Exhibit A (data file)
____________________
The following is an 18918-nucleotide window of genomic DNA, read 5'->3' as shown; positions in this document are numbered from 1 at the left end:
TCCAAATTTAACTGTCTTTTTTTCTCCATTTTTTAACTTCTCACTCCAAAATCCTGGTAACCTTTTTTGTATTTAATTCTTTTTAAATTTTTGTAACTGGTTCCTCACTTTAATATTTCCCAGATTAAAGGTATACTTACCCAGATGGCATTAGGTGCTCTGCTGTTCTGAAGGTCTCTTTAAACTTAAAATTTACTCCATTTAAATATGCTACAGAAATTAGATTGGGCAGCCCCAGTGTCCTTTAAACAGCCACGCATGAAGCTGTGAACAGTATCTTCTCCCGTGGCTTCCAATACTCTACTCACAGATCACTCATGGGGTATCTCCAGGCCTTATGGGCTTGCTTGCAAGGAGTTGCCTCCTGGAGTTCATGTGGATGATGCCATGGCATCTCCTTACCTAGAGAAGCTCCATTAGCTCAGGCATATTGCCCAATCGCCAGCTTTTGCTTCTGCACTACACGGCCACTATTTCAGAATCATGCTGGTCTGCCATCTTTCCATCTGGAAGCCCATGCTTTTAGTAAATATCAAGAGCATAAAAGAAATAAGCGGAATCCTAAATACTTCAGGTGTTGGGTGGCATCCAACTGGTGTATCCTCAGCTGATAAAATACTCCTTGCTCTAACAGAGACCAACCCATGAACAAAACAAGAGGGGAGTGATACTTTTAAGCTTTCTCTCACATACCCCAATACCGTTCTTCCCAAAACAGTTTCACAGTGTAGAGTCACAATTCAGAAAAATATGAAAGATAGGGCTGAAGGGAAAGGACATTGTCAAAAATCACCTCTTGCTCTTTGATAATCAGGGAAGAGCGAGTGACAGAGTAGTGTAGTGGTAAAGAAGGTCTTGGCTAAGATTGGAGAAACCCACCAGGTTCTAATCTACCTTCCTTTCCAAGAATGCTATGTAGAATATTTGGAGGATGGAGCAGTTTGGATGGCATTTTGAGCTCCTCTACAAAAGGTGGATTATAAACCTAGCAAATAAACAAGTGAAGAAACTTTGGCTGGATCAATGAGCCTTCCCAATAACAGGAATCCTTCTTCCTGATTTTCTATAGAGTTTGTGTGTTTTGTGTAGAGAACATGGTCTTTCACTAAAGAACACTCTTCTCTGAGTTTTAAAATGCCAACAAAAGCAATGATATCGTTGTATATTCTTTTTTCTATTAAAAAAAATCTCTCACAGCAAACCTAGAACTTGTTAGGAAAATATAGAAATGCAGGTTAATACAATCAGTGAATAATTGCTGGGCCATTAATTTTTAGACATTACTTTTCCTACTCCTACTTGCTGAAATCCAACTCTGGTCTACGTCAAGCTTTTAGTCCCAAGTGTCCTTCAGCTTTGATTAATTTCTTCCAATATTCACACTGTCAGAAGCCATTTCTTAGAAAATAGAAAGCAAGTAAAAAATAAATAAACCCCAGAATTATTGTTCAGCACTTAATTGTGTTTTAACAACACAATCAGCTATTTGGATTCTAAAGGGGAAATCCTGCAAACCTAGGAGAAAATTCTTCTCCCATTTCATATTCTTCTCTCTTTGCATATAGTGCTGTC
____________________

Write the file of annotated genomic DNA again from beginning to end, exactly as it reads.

The following is an 18918-nucleotide window of genomic DNA, read 5'->3' as shown; positions in this document are numbered from 1 at the left end:
TCCAAATTTAACTGTCTTTTTTTCTCCATTTTTTAACTTCTCACTCCAAAATCCTGGTAACCTTTTTTGTATTTAATTCTTTTTAAATTTTTGTAACTGGTTCCTCACTTTAATATTTCCCAGATTAAAGGTATACTTACCCAGATGGCATTAGGTGCTCTGCTGTTCTGAAGGTCTCTTTAAACTTAAAATTTACTCCATTTAAATATGCTACAGAAATTAGATTGGGCAGCCCCAGTGTCCTTTAAACAGCCACGCATGAAGCTGTGAACAGTATCTTCTCCCGTGGCTTCCAATACTCTACTCACAGATCACTCATGGGGTATCTCCAGGCCTTATGGGCTTGCTTGCAAGGAGTTGCCTCCTGGAGTTCATGTGGATGATGCCATGGCATCTCCTTACCTAGAGAAGCTCCATTAGCTCAGGCATATTGCCCAATCGCCAGCTTTTGCTTCTGCACTACACGGCCACTATTTCAGAATCATGCTGGTCTGCCATCTTTCCATCTGGAAGCCCATGCTTTTAGTAAATATCAAGAGCATAAAAGAAATAAGCGGAATCCTAAATACTTCAGGTGTTGGGTGGCATCCAACTGGTGTATCCTCAGCTGATAAAATACTCCTTGCTCTAACAGAGACCAACCCATGAACAAAACAAGAGGGGAGTGATACTTTTAAGCTTTCTCTCACATACCCCAATACCGTTCTTCCCAAAACAGTTTCACAGTGTAGAGTCACAATTCAGAAAAATATGAAAGATAGGGCTGAAGGGAAAGGACATTGTCAAAAATCACCTCTTGCTCTTTGATAATCAGGGAAGAGCGAGTGACAGAGTAGTGTAGTGGTAAAGAAGGTCTTGGCTAAGATTGGAGAAACCCACCAGGTTCTAATCTACCTTCCTTTCCAAGAATGCTATGTAGAATATTTGGAGGATGGAGCAGTTTGGATGGCATTTTGAGCTCCTCTACAAAAGGTGGATTATAAACCTAGCAAATAAACAAGTGAAGAAACTTTGGCTGGATCAATGAGCCTTCCCAATAACAGGAATCCTTCTTCCTGATTTTCTATAGAGTTTGTGTGTTTTGTGTAGAGAACATGGTCTTTCACTAAAGAACACTCTTCTCTGAGTTTTAAAATGCCAACAAAAGCAATGATATCGTTGTATATTCTTTTTTCTATTAAAAAAAATCTCTCACAGCAAACCTAGAACTTGTTAGGAAAATATAGAAATGCAGGTTAATACAATCAGTGAATAATTGCTGGGCCATTAATTTTTAGACATTACTTTTCCTACTCCTACTTGCTGAAATCCAACTCTGGTCTACGTCAAGCTTTTAGTCCCAAGTGTCCTTCAGCTTTGATTAATTTCTTCCAATATTCACACTGTCAGAAGCCATTTCTTAGAAAATAGAAAGCAAGTAAAAAATAAATAAACCCCAGAATTATTGTTCAGCACTTAATTGTGTTTTAACAACACAATCAGCTATTTGGATTCTAAAGGGGAAATCCTGCAAACCTAGGAGAAAATTCTTCTCCCATTTCATATTCTTCTCTCTTTGCATATAGTGCTGTC